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HAVANA: Cuban video game reviewers check the release of ‘Saviorless’, the first Cuban game on international video game platforms in Havana. – AFP
HAVANA: Cuban video game reviewers check the release of ‘Saviorless’, the first Cuban game on international video game platforms in Havana. – AFP

Cubans defy odds to release first video game abroad

HAVANA: Cuba’s first independent video game launched internationally this week after its creators leveled up from an epic real-world quest: battling sanctions, wrestling with internet connection demons, and forging through economic turmoil. “Saviorless” is a 2D game with hand-drawn illustrations that invites players into a dark fantasy world to unravel the mystery of the “Islands of Smiles” by fighting monsters and solving puzzles.

Much like their characters, creators Josuhe Pagliery and David Darias had to overcome a multitude of obstacles to achieve what at times appeared impossible on the Communist island. “The project arose at a historic moment,” said Pagliery, 43, a graphic artist who first dreamed up the idea in 2016, at a time when Cuba and the United States saw a thaw in relations under the presidency of Barack Obama.

The endeavor got support from an American foundation and crowdfunding, and Pagliery even traveled to the United States where his dream of creating an independent Cuban video game was covered by the media. At the same time, in Cuba, where it had only been available in public places at high prices, the internet became available on cell phones in 2018, and the cost of connecting dramatically lowered. But after this “bright period” came “the perfect storm to cancel the project,” said Pagliery.

Sanctioned shores

Political tensions returned under the US presidency of Donald Trump, who reinforced economic sanctions. The initial programmer tasked with developing the game emigrated, and Cuba plunged into its worst economic crisis in decades after the COVID pandemic, marked by shortages and electricity blackouts.

“Instability is what characterized this project throughout its development,” said Darias, 35, a former professor at the University of Havana who now works from home as an independent programmer. Financial constraints, a spat over the name of the game, doubts, and technological challenges all provided obstacles along the way on the island which has been under US embargo since 1962. Their software did not always work on a slow internet connection, they had to connect via a VPN (virtual private network) to use programs banned due to sanctions, and backups were complicated by power outages.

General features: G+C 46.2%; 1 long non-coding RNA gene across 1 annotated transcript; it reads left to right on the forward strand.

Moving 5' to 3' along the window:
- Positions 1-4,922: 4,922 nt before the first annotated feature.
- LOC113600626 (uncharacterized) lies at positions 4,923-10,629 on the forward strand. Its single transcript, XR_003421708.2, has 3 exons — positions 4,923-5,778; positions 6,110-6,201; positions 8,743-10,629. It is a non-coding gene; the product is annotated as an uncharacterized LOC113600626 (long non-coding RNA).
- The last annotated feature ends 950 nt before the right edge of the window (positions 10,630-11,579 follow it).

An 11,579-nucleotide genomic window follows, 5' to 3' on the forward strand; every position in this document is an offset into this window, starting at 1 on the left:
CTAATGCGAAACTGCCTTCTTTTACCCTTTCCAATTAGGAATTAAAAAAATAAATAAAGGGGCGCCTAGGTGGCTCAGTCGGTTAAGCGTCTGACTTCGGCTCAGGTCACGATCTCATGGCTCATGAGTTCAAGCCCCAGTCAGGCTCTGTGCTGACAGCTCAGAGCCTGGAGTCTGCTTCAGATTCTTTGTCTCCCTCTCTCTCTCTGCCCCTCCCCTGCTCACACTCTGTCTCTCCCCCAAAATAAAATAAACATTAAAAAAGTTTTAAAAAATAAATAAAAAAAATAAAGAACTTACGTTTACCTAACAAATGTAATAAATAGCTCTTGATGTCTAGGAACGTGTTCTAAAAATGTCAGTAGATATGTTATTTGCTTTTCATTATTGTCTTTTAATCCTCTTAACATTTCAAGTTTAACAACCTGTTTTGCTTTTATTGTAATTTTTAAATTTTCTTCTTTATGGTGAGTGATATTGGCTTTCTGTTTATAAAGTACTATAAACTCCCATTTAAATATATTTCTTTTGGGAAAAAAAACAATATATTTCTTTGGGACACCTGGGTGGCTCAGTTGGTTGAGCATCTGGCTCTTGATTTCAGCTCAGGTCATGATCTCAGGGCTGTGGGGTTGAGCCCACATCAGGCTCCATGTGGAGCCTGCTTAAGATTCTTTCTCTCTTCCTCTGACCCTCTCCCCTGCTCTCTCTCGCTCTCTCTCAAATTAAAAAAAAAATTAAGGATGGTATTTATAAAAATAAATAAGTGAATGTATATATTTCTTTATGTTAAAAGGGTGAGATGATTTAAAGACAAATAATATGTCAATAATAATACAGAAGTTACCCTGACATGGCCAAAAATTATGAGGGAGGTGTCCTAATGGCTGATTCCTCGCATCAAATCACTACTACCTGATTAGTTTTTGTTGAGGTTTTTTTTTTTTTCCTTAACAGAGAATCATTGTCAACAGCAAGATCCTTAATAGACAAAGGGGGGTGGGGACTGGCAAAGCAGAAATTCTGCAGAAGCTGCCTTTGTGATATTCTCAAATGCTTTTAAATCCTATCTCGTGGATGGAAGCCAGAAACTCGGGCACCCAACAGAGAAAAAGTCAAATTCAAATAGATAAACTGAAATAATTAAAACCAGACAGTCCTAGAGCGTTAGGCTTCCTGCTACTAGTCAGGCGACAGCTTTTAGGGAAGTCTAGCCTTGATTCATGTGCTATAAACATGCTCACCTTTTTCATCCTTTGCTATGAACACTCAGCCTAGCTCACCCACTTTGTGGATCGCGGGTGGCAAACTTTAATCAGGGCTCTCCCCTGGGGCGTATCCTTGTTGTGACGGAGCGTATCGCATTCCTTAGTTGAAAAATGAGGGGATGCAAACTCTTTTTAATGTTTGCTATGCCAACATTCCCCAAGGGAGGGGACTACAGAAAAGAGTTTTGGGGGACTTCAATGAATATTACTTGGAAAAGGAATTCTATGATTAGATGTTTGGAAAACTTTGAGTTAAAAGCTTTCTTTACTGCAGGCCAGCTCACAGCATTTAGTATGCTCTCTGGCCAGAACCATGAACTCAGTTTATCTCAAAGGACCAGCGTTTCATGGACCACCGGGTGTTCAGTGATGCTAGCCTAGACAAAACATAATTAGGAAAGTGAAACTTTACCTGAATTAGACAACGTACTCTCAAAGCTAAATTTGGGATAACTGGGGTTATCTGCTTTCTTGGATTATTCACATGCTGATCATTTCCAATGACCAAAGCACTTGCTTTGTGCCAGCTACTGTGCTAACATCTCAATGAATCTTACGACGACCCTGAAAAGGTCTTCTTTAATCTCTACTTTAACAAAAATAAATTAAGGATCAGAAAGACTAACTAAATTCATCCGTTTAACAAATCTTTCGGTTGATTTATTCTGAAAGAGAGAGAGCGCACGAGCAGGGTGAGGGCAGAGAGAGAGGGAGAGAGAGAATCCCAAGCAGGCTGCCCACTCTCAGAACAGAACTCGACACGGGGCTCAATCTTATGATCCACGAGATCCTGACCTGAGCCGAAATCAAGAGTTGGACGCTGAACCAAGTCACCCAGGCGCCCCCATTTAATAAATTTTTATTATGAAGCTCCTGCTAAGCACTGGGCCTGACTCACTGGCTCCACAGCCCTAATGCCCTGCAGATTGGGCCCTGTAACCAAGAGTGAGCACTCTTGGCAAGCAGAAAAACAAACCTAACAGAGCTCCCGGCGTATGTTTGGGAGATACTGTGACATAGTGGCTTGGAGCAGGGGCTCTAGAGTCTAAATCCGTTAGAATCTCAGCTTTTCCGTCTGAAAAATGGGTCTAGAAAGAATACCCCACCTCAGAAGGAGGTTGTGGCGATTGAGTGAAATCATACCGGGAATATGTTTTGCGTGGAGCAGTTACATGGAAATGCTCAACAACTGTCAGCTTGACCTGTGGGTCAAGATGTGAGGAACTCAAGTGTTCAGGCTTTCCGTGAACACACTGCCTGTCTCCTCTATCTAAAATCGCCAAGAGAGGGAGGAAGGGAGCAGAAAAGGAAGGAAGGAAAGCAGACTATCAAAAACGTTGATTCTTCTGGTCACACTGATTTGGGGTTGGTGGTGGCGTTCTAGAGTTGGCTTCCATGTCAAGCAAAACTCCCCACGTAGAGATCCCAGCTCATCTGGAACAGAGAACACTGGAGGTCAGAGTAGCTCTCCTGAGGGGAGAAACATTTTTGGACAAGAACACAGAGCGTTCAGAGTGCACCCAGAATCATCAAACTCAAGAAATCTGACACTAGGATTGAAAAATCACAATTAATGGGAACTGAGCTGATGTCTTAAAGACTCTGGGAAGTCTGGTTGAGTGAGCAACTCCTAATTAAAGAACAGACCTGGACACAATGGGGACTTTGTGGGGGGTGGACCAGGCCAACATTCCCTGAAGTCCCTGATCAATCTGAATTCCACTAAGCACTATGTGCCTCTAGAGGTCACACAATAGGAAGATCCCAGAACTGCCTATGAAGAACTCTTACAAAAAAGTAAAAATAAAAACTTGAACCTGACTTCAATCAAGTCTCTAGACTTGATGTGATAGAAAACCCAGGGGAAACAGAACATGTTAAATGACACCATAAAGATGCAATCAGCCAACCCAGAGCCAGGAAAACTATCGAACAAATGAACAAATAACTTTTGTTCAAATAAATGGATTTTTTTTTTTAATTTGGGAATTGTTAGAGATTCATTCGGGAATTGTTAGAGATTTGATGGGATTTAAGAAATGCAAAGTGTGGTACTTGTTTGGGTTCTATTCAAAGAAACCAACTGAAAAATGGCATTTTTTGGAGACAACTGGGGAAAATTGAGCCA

“The worst thing, which happened twice, was when we lost not only the work we had just done, but also that from the whole week,” when the electricity cut during a backup, said Darias. After four years of work, their finances bled dry, and hundreds of letters to international publishers that went unanswered, the two friends decided to do a “free demo so that there was at least a trace of all our efforts”, said Pagliery.

It was then that Dear Villagers, a game publisher based in the south of France, spotted the Cubans’ work and decided to support them so that they may “accomplish their dream”, company founder Francis Ingrand told AFP. “We have always had this appetite for original projects, we loved the artistic touch and the game spoke to us,” he added, praising the tenacity of the two developers who “accomplished something crazy.” Among the community of gamers on the island, the project became somewhat of a “legend” due to how long it took to realize, said Luis Antonio Noa, 27, who runs a YouTube channel dedicated to gaming. — AFP

His partner in the channel Carlos Oscar Anaya, 29, said that Cuban gamers—who mostly play free games, pirated games, and those produced locally—are used to Cuban video games being “more educational.” “Saviorless” is “a game with a darker plot that only seeks to entertain,” he said, emphasizing its “graphic and musical beauty.” He now hopes it will “reach a wide audience and put Cuba on the video game map” around the world. — AFP

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